In 2019, North Dakota enacted the Uniform Nonparent Custody and Visitation Act (“UNCVA”). UNCVA provides a framework for nonparent custody and visitation, and uses some different terminology than the common law “psychological parentage” rule, although some of the principles of UNCVA echo those from psychological parentage. “Consistent caretaking” or “substantial relationship” ideas remain, as well as the requirement that denial of visitation to the nonparent result in “harm to the child.”
In order to obtain custody or visitation, a nonparent must prove:
1. Custody or visitation to the nonparent is in the best interest of the child.
2. That one of the following two elements is true:
a. The nonparent is a consistent caretaker, or
b. The nonparent has a substantial relationship with the child, and denial of visitation/custody would result in harm to the child.
UNCVA does provide definitions for these terms. A “consistent caretaker” is a nonparent who has lived with the child for at least one year, regularly cared for the child, made day-to-day decisions regarding the child, and established a bonded and dependent relationship with the child. Further, the nonparent must have done these things without expectation of compensation (therefore, a babysitter or nanny would not qualify).
A “substantial relationship” is formed when the nonparent has a familial relationship with the child, whether biological (think grandparents, uncles, aunts, etc.) or legal (think stepparent), and a significant emotional bond exists between the two. Again, the nonparent must have done so without expectation of compensation.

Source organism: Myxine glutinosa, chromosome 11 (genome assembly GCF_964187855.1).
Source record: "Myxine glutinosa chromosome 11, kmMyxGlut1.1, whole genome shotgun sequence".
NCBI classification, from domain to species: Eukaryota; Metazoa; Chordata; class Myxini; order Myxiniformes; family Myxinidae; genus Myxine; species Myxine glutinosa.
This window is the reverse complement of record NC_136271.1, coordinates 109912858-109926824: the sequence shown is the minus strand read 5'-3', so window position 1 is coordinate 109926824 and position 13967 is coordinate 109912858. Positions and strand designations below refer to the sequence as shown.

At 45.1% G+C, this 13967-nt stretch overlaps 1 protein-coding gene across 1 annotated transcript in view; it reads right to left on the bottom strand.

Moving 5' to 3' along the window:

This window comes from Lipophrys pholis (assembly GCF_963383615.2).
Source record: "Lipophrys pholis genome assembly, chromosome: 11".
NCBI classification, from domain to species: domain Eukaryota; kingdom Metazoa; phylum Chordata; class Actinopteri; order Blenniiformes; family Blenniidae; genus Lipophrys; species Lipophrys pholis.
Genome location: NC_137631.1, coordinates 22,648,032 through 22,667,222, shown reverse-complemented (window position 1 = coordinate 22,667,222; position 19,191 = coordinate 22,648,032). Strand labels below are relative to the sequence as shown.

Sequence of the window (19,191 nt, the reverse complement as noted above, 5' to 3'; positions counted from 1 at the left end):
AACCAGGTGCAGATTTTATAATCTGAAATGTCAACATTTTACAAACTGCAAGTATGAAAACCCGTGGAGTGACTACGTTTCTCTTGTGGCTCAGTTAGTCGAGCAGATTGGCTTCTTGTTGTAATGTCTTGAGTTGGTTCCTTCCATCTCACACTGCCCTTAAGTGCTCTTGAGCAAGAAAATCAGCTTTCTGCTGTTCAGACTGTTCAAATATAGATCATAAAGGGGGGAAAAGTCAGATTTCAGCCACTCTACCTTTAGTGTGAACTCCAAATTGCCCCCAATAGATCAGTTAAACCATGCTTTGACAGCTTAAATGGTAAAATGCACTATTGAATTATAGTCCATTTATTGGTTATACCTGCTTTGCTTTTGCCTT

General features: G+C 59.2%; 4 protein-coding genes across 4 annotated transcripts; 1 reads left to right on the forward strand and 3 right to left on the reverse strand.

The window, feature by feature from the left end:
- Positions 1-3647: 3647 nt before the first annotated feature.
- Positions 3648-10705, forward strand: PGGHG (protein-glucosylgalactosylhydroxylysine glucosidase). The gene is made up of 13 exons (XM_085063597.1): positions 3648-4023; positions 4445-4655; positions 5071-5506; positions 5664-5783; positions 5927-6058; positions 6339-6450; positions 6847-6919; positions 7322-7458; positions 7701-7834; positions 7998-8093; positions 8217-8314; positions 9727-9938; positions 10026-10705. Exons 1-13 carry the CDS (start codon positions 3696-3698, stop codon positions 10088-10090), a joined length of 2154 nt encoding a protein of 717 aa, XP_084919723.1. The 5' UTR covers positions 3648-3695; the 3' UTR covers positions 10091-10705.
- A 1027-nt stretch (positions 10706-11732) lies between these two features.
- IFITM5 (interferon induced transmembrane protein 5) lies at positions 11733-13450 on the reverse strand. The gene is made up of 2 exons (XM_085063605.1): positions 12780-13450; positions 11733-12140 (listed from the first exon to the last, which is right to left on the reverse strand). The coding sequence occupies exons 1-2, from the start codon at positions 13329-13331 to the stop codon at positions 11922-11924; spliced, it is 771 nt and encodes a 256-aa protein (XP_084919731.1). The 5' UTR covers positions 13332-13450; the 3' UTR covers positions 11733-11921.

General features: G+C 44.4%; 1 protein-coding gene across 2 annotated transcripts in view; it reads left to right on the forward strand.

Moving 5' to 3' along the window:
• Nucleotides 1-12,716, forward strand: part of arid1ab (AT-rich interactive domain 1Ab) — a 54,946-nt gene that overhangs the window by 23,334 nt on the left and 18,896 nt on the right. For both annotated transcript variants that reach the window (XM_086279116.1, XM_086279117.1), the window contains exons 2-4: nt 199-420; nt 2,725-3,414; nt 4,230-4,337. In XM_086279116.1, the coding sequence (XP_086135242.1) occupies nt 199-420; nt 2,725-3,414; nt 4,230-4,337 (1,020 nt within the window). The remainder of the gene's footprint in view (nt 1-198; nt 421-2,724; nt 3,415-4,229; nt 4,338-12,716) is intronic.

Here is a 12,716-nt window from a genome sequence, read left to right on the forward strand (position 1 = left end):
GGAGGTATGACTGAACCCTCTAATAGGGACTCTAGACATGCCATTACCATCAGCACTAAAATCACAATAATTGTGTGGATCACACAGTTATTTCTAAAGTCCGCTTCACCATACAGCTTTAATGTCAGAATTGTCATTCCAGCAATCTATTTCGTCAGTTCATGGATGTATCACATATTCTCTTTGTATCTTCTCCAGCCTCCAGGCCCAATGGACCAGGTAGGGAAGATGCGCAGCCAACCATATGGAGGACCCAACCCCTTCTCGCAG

If a person can prove either of these things: “consistent caretaker” or “substantial relationship,” then he/she may be granted custody or visitation if the nonparent also proves it is in the child’s best interests.
The best interests factors employed by UNCVA expand on the traditional best interests factors. UNCVA requires courts to consider the traditional factors in N.D.C.C. § 14-09-06.2, but also:
- The nature and extent of the relationship between the child and the parent;
- The nature and extent of the relationship between the child and the nonparent;
- The views of the child, taking into account the age and maturity of the child;
- Past or present conduct by a party, or individual living with a party, which poses a risk to the physical, emotional, or psychological well-being of the child; and
- The likely impact of the requested order on the relationship between the child and the parent.
A few other noteworthy provisions of UNCVA:
- The nonparent can be granted primary residential responsibility, joint custody with the biological parent, or visitation.
- Modification of the nonparent’s rights follows the standards for typical custody/visitation cases.
- Child support is not addressed by UNCVA, except to state that the existing North Dakota statutes regarding child support control the issue.
- A nonparent must file a petition under UNCVA that differs from the typical pleadings of a biological parent seeking custody or visitation and requires specific declarations and factual allegations are made.
The Uniform Nonparent Custody and Visitation Act is a new law, and therefore there is little information or guidance for unrepresented persons to find online or from family and friends who have experienced a similar case. Thus, having an attorney to assist you with nonparent custody and visitation is essential. To speak with an attorney about this or other family law issues, call the SW&L family law team at 701-297-2890 or email us at firstname.lastname@example.org.
The information contained in this article and on this website is for informational purposes only. Do not rely on the information on this website as legal advice.